Tuesday, January 4, 2011

Barbara Ehrenreich: Bright-sided: How the Relentless Promotion of Positive Thinking Has Undermined America

From Publishers Weekly: Ehrenreich (Nickel and Dimed) delivers a trenchant look into the burgeoning business of positive thinking. A bout with breast cancer puts the author face to face with this new breed of frenetic positive thinking promoted by everyone from scientists to gurus and activists. Chided for her anger and distress by doctors and fellow cancer patients and survivors, Ehrenreich explores the insistence upon optimism as a cultural and national trait, discovering its symbiotic relationship with American capitalism and how poverty, obesity, unemployment and relationship problems are being marketed as obstacles that can be overcome with the right (read: positive) mindset. Building on Max Weber's insights into the relationship between Calvinism and capitalism, Ehrenreich sees the dark roots of positive thinking emerging from 19th-century religious movements. Mary Baker Eddy, William James and Norman Vincent Peale paved the path for today's secular $9.6 billion self-improvement industry and positive psychology institutes. The author concludes by suggesting that the bungled invasion of Iraq and current economic mess may be intricately tied to this reckless national penchant for self-delusion and a lack of anxious vigilance, necessary to societal survival.

From Bookmarks Magazine: No critic completely dismissed Ehrenreich's critique of America's "happiness" culture. But reviewers' enthusiasm for her critique seemed to depend on their assessment of the book's moral urgency. Several critics felt that the message of Bright-Sided was essential to readers in the aftermath of last year's economic meltdown. But others felt that Ehrenreich's ideas, while relevant, had been better expressed by others. They also criticized the author for "cheap shots" and outdated research. For example, she criticizes the book Who Moved My Cheese?, which has long been superseded by other, even sillier titles. But many readers may react like Hanna Rosin, who wrote in the New York Times Book Review that even when she did not agree with Ehrenreich's arguments, she felt less guilty about not sharing in our smiley :-) culture.

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Barbara Ehrenreich (born August 26, 1941, Butte, Montana) is an American feminist, democratic socialist, sociologist and political activist, a prominent figure in the Democratic Socialists of America. She is a widely read columnist and essayist, and the author of nearly 20 books. Ehrenreich was born Barbara Alexander to Isabelle Oxley and Ben Alexander. Her father was a copper miner who went on to study at Carnegie Mellon University and who eventually became an executive at the Gillette Corporation. Ehrenreich studied physics at Reed College, graduating in 1963. Her senior thesis was entitled Electrochemical oscillations of the silicon anode. In 1968, she received a Ph.D in cellular biology from Rockefeller University. Citing her interest in social change, she opted for political activism instead of pursuing a scientific career. She met her first husband, John Ehrenreich, during an anti-war activism campaign in New York City. In 1970, her first child, Rosa (now Rosa Brooks), was born. Her second child, Benjamin, was born in 1972. Barbara and John divorced and in 1983 she married Gary Stevenson, a warehouse employee who later became a union organizer. She divorced Stevenson in the early 1990s. From 1991 to 1997, Ehrenreich was a regular columnist for Time magazine.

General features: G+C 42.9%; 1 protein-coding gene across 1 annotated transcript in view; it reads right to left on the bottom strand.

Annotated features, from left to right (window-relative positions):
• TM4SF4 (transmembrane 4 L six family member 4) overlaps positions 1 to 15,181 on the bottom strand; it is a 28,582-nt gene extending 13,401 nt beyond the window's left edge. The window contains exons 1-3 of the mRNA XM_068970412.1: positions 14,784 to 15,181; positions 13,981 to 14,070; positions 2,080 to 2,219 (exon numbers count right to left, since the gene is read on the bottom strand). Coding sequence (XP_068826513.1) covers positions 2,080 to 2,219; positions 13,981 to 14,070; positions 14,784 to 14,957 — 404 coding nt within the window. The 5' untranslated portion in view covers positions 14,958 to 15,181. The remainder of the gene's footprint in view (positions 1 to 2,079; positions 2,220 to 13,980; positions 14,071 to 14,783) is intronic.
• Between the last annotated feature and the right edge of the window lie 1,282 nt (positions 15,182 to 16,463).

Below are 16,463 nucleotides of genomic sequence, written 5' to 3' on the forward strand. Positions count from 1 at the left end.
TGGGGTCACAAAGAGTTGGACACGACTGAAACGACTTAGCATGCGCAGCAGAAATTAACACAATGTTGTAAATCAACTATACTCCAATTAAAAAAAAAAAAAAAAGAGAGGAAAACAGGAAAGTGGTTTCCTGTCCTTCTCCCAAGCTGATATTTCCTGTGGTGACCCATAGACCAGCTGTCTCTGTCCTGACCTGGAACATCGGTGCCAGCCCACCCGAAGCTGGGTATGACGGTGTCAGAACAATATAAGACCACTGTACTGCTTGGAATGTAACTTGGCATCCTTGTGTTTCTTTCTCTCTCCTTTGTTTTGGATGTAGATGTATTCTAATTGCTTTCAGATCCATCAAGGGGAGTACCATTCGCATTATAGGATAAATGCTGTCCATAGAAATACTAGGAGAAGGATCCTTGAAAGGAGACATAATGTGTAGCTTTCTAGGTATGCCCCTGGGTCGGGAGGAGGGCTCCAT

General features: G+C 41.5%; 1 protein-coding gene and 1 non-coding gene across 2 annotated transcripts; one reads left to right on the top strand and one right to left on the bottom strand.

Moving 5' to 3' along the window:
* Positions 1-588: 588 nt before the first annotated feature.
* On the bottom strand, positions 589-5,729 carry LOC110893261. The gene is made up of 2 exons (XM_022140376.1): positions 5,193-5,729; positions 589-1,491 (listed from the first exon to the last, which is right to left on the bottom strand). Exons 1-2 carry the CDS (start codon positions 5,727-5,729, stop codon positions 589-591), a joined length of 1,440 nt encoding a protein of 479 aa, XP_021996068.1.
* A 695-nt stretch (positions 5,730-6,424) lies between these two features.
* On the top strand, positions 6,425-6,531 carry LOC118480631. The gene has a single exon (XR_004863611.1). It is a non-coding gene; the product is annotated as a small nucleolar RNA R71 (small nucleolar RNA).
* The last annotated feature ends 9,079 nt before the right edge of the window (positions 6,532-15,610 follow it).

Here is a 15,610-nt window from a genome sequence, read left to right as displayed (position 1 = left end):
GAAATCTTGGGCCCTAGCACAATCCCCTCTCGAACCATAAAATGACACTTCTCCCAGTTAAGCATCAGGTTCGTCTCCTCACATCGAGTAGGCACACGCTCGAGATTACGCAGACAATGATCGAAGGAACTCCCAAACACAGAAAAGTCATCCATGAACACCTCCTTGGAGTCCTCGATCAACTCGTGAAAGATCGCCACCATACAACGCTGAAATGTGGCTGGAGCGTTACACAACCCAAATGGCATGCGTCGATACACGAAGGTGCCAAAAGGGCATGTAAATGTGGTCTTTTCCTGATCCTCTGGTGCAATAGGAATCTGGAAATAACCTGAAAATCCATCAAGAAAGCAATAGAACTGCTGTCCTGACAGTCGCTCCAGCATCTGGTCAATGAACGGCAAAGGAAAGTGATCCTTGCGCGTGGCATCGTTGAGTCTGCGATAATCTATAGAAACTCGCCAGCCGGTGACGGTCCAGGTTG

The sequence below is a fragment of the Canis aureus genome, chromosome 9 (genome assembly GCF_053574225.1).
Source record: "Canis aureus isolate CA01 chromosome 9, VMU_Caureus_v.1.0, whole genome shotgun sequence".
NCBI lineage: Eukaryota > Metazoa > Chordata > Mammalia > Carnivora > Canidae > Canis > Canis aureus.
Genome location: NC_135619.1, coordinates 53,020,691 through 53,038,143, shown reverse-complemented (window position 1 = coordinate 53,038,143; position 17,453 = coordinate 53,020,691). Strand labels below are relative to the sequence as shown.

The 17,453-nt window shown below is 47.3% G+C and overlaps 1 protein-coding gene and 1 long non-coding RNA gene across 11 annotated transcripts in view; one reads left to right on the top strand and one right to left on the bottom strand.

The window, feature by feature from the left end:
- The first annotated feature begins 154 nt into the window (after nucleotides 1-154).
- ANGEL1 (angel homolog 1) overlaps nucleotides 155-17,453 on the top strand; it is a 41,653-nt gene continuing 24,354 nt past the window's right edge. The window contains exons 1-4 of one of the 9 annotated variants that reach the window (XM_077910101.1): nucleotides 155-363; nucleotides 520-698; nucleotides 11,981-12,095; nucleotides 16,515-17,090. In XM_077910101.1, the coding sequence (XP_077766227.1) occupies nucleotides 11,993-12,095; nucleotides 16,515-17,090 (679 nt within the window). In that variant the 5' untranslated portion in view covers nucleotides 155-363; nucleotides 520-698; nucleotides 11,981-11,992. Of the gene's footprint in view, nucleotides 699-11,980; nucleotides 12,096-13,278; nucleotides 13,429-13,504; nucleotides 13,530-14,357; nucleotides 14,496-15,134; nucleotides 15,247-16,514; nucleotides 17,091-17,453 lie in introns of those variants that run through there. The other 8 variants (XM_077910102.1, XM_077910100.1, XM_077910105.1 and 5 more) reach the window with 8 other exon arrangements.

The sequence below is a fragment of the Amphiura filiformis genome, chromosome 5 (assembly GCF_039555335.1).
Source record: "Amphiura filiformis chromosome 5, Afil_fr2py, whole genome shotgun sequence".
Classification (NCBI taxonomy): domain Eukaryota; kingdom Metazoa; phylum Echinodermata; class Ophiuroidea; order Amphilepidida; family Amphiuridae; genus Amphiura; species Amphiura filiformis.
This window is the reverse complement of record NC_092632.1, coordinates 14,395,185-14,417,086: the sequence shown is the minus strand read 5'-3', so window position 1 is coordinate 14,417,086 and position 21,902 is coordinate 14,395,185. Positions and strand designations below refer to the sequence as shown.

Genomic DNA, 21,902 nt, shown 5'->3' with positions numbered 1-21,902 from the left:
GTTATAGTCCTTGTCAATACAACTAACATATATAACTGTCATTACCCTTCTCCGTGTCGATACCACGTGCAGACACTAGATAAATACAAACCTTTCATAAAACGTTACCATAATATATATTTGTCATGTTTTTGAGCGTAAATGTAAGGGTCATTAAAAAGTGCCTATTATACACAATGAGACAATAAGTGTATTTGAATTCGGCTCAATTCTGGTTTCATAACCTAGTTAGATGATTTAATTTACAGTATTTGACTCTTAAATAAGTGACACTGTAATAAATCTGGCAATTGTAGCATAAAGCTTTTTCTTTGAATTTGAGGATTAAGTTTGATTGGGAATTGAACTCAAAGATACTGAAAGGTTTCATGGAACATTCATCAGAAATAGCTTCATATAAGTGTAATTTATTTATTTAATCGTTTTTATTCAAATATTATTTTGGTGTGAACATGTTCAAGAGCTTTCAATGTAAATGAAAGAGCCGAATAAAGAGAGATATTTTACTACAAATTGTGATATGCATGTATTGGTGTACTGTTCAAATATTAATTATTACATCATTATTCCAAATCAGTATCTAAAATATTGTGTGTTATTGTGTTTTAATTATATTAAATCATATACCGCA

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Currently, the author contributes regularly to The Progressive and has also written for the New York Times, Mother Jones, The Atlantic Monthly, Ms, The New Republic, Z Magazine, In These Times, Salon.com, and other publications. In 1998, the American Humanist Association named her the Humanist of the Year. In 1998 and 2000, she taught essay writing at the Graduate School of Journalism at the University of California, Berkeley. In 2004, Ehrenreich wrote a month-long guest column for the New York Times while regular columnist Thomas Friedman was on leave and she was invited to stay on as a columnist. She declined, saying that she preferred to spend her time more on long-term activities, such as book-writing. Ehrenreich was diagnosed with breast cancer shortly after the release of her book, Nickel and Dimed: On (Not) Getting By in America. In her article "Welcome to Cancerland," published in the November 2001 issue of Harper's Magazine, she describes her breast cancer experience and debates the medical industry's problems with the issue of breast cancer. In 2006, Ehrenreich founded United Professionals, an organization described as "a nonprofit, non-partisan membership organization for white-collar workers, regardless of profession or employment status. We reach out to all unemployed, underemployed, and anxiously employed workers — people who bought the American dream that education and credentials could lead to a secure middle class life, but now find their lives disrupted by forces beyond their control." Ehrenreich is currently an honorary co-chair of the Democratic Socialists of America. She also serves on the NORML Board of Directors and The Nation's Editorial Board. In 2000 Ehrenreich endorsed the Presidential campaign of Ralph Nader. In February 2008, Ehrenreich expressed support for Senator Barack Obama in the 2008 U.S. presidential campaign.

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